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Nine things to know about the current dry spell

LaSalle News Tribune

Wednesday, September 13, 2017  |  Article  |  

Agriculture (2)

A stretch of dry weather has lowered lakes and streams and left soil parched, a trend that began in June. It has been mostly rain-free for two weeks.

Illinois Drought Monitor

Watch drought develop over 13 weeks in Illinois, from June 13 to Sept. 5. Maps from U.S. Drought Monitor.


One-tenth in two weeks

The last measurable rain in La Salle County was eight days ago, and that was less than one-tenth of an inch. The next previous rainfall came Aug. 29. From Aug. 12 to Sept. 10, La Salle County saw a rainfall deficit of 2-3 inches, according to the National Weather Service.

Drought developing

The southern tip of La Salle County was ranked as abnormally dry in the latest weekly update from the National Drought Mitigation Center. Moderate drought was forming about 45 miles to the south and severe drought was present about 175 miles west in Iowa. However, this dry spell is well short of conditions seen in the drought of 2012.


The state’s topsoil and subsoil moisture is taking a hit. Only one-third of the state’s topsoil was rated as adequate for crops. Subsoil moisture was adequate on only 43 percent of crop acres, according to this week’s Illinois crop progress and condition report from the U.S. Department of Agriculture. Two of the state’s nine agriculture districts reported no rainfall in the previous seven days.

Illinois State Water Survey reports soil moisture 20 inches deep has steadily dropped since July 1 at six of seven stations across northern Illinois. At 8 inches deep, the loss is even greater, with all seven stations show moisture losses of 14 percent to 48 percent since July 1.


Most corn and soybeans across the state were reported in fair to good condition, according to the crop report. However, dry and cool weather in late summer slowed growth and therefore, yields are not expected to be as high as forecasted, observers are predicting. The dry weather, however, has given farmers more days for fieldwork.

Illinois River

Nine things to know about the current dry spell

You can nearly walk across the west end of the Illinois and Michigan Canal in Peru. Dry weather has lowered water levels in the canal and in the Illinois River. However, the portion east of Lock 14 in La Salle retains water from a pump during dry periods, which allows the canal tour boat to operate.

The river is at its lowest stage of the year, measuring 11 feet this week in La Salle. However, the river is typically low in late summer and has hit this low point in the past several years.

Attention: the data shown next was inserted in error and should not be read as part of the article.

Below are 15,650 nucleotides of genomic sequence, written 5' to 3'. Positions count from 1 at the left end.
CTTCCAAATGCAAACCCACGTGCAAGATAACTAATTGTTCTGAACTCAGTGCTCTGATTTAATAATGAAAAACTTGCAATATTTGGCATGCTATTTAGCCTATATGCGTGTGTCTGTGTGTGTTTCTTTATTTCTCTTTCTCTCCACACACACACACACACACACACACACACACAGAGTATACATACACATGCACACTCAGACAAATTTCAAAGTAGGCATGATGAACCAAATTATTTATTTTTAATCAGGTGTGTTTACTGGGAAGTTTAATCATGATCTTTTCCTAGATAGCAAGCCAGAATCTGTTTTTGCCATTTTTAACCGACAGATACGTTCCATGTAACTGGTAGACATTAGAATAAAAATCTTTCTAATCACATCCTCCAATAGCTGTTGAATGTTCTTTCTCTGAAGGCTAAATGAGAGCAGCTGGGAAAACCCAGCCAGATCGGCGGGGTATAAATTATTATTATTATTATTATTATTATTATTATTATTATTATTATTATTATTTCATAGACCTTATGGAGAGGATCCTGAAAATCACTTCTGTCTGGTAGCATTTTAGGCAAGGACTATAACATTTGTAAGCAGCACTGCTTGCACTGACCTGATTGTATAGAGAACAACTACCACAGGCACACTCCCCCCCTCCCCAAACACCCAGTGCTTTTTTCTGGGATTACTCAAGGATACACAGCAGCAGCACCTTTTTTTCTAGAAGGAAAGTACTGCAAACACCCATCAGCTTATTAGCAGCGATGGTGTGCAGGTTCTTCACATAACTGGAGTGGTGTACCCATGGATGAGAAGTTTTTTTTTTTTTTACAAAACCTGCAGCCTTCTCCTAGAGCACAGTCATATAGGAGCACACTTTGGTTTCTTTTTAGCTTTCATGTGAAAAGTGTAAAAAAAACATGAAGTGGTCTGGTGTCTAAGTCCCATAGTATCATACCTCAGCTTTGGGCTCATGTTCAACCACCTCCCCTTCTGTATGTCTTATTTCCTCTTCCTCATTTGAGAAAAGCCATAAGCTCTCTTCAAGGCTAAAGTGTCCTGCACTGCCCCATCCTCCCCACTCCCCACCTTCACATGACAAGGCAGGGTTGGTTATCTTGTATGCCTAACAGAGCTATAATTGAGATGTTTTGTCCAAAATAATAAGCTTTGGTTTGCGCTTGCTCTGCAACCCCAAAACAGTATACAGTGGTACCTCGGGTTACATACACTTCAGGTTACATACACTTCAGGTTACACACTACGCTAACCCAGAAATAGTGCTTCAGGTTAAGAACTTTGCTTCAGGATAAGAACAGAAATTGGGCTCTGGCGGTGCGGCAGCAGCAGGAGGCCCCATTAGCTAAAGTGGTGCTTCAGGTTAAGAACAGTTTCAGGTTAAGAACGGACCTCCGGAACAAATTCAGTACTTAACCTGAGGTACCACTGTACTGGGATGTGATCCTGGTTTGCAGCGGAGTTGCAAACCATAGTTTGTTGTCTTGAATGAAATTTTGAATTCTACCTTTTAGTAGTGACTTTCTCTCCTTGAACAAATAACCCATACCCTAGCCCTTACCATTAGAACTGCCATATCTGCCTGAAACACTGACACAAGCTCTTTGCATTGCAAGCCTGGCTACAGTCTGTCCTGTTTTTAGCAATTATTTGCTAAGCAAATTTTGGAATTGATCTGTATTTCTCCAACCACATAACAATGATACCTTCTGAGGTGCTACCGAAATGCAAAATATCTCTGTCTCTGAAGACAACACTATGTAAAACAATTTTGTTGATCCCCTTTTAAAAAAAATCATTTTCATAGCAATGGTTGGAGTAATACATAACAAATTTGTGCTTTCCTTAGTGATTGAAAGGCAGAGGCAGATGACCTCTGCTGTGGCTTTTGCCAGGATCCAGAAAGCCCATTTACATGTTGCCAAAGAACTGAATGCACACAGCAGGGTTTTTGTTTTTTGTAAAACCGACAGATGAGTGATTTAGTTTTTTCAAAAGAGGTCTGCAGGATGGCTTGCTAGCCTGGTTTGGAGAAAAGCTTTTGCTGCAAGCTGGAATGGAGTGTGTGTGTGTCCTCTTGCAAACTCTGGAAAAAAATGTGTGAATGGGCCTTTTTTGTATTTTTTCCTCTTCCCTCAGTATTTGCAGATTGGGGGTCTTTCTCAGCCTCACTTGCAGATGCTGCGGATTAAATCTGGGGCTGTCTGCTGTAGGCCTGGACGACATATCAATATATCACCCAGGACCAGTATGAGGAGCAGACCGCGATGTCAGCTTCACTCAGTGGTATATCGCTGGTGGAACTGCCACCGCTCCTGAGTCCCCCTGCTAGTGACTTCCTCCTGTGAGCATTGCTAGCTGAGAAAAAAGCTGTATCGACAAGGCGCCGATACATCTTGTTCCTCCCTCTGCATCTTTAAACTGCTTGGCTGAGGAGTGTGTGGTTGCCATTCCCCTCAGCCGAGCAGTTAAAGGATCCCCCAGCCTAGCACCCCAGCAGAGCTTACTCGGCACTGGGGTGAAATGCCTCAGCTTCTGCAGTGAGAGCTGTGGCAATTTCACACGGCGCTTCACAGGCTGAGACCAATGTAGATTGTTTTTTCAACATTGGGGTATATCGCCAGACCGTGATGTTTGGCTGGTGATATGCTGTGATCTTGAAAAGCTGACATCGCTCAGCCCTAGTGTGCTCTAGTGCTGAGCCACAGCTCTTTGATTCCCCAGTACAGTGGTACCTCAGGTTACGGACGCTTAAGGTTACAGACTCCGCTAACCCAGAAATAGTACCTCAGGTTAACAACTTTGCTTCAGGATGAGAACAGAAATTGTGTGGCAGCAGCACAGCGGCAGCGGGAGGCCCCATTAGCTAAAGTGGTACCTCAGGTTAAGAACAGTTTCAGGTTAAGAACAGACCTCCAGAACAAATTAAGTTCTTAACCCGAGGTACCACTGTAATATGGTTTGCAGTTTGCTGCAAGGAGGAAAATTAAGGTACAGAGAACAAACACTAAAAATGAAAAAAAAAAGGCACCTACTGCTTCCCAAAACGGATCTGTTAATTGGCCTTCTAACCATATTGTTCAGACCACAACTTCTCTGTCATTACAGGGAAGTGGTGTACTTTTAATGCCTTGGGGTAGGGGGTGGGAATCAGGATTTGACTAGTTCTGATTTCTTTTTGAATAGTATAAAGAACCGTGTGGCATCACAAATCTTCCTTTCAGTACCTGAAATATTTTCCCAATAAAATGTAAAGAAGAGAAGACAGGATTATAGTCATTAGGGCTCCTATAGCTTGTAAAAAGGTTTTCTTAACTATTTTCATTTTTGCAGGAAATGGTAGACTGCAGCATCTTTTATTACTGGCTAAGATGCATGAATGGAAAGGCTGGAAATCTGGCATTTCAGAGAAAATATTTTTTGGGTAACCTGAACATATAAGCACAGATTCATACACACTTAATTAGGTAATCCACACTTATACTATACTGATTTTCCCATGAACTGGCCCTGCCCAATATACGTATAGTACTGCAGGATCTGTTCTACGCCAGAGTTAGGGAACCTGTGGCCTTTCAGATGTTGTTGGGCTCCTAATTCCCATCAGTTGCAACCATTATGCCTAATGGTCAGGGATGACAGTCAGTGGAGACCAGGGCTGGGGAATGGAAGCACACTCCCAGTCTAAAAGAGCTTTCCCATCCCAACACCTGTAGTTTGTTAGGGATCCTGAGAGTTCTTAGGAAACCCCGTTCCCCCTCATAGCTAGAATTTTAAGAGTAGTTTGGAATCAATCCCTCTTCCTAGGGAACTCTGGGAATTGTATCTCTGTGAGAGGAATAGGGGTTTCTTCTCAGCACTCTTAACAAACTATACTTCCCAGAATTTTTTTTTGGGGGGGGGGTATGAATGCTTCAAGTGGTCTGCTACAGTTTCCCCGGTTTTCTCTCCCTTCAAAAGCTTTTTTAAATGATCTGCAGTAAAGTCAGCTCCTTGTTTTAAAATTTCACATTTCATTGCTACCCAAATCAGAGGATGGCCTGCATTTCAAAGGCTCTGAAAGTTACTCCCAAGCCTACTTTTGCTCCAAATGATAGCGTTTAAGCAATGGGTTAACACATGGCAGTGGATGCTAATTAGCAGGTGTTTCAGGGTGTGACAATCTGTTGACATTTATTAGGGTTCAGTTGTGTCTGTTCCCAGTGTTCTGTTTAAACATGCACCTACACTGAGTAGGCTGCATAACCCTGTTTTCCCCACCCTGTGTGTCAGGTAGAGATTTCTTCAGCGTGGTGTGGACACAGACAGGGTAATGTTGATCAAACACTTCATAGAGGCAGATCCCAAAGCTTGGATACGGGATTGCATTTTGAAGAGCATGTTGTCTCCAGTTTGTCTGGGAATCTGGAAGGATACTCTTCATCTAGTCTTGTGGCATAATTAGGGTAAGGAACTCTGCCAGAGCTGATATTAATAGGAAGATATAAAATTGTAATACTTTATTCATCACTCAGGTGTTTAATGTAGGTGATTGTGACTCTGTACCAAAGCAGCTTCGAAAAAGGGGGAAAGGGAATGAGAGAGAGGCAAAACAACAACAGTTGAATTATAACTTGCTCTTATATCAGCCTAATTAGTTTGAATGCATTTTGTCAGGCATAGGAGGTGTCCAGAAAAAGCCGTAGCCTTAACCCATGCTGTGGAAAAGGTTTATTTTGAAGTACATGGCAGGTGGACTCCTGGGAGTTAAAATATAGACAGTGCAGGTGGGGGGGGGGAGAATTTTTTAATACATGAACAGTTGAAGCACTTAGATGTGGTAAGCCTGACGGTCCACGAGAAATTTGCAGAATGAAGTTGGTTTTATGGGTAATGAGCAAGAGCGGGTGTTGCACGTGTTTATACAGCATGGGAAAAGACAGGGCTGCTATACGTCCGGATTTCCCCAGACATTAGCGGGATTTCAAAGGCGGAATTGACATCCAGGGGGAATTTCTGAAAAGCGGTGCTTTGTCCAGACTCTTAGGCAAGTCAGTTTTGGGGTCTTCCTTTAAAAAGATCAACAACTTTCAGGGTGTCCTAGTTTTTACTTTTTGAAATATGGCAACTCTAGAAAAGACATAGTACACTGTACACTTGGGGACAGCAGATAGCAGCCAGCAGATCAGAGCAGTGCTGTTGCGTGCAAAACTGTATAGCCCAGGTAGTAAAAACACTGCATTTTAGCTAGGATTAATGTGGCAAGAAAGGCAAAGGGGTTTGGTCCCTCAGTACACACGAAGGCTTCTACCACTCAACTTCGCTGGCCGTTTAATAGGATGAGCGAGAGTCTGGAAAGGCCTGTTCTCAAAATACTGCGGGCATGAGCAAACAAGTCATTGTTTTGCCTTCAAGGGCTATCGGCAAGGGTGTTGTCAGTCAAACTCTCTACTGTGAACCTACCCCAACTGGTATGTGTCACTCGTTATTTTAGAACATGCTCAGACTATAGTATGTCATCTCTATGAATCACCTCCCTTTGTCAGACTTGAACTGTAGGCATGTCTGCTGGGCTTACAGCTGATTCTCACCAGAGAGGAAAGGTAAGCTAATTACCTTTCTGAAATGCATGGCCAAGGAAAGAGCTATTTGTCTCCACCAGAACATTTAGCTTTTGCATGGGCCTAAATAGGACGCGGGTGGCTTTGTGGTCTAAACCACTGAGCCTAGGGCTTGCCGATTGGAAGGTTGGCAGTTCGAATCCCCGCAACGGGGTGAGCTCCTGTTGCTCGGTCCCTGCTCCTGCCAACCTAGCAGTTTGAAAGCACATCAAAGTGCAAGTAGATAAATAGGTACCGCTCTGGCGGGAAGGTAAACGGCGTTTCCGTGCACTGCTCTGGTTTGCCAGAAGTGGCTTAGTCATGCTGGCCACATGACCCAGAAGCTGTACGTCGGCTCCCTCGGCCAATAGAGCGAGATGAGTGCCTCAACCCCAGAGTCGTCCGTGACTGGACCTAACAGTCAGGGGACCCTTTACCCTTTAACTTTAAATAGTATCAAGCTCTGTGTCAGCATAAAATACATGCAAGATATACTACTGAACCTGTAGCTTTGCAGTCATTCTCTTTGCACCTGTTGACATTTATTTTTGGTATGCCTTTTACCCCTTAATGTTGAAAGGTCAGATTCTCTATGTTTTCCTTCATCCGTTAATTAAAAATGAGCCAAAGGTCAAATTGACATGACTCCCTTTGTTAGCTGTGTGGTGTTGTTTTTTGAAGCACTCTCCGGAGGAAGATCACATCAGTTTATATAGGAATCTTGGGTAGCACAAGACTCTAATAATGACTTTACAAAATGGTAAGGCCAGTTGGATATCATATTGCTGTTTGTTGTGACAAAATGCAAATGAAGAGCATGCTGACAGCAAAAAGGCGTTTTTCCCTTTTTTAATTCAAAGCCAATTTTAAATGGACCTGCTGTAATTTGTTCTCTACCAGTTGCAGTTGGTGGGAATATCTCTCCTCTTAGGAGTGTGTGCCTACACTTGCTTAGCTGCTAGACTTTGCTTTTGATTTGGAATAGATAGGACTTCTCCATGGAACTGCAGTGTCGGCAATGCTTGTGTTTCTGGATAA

“We’re running a little bit low but we’re not at record lows yet,” said Chris Rush, lockmaster at Starved Rock Lock and Dam.

The river elevation Tuesday at the dam was 441.04 feet, and flat pool is 440.3 feet, Rush said. Flat pool is the water elevation between two dams when little or no water is flowing, so named because the pool flattens out.

Dredging was under way between Spring Valley and DePue to clear out a spot in the channel, Rush said.

On the flipside, lowered water level exposes sediments to air in backwaters, which can renew plant life and benefit wildlife on the river, biologists say.

Streams low

Some streams in La Salle, Bureau and Putnam counties are seeing moderate drought, according to the U.S. Geological Survey. Northern Illinois streams, with their higher percentage of flow from groundwater, are less vulnerable to short-term drought than in southern Illinois, according to the State Climatologist Office.

Canal OK

The Illinois and Michigan Canal at La Salle is holding plenty of water for tour boat rides. During low water, the Illinois Department of Natural Resources pumps water into this section of the canal, according to the Canal Corridor Association.

Long-term forecast

The outlook shows an increased probability of below normal precipitation this month in northern Illinois, according to the National Oceanic and Atmospheric Administration. Most of Illinois has an increased chance of being dry as does most of the western half of the Midwest and the Plains states.

Short-term forecast

The short-term forecast looks pretty dry. A chance to a slight chance of showers is forecast Saturday night to Monday, according to the National Weather Service.